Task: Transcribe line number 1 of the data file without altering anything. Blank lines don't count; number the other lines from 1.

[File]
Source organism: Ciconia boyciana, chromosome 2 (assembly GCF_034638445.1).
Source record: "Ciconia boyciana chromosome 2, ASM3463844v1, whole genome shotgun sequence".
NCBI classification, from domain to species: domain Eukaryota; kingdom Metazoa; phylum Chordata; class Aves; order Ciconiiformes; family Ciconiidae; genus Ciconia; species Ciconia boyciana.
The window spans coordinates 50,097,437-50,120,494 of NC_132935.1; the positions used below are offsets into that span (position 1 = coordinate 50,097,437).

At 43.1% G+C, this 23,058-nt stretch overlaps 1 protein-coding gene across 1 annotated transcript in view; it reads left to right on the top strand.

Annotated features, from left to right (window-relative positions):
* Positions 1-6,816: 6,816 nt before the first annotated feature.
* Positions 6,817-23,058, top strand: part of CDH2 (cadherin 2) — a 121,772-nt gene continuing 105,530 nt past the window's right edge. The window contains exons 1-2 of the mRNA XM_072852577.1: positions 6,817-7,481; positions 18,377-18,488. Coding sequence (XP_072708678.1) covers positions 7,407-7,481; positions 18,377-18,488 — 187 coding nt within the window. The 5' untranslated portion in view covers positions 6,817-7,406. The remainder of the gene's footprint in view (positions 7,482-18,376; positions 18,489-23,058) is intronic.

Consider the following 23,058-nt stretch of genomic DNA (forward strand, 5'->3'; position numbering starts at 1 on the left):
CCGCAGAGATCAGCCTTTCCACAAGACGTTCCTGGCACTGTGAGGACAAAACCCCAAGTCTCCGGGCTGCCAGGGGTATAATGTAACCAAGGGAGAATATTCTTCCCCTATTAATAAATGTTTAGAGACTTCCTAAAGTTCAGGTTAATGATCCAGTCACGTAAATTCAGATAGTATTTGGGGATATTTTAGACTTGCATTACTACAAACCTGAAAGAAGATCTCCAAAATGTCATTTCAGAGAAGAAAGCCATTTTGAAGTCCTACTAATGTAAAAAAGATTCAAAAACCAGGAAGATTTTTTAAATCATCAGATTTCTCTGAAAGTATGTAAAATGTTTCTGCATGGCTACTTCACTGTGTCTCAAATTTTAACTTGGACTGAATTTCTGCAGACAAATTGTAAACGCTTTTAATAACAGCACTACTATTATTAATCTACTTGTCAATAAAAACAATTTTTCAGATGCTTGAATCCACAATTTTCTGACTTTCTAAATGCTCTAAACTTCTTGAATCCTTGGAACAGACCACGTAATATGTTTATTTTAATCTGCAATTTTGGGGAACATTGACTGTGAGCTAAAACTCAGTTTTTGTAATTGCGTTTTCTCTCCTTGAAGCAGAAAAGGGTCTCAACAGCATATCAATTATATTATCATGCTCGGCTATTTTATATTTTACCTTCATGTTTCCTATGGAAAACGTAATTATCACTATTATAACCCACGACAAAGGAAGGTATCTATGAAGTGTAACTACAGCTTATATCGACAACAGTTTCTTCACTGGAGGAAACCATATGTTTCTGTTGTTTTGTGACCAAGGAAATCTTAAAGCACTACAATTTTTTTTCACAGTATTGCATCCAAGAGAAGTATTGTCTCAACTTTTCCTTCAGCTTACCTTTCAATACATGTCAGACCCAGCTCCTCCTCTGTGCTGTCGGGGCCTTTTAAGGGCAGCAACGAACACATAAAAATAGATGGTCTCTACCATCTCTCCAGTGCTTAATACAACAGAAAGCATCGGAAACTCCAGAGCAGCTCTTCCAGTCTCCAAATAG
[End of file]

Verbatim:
Source organism: Ciconia boyciana, chromosome 2 (assembly GCF_034638445.1).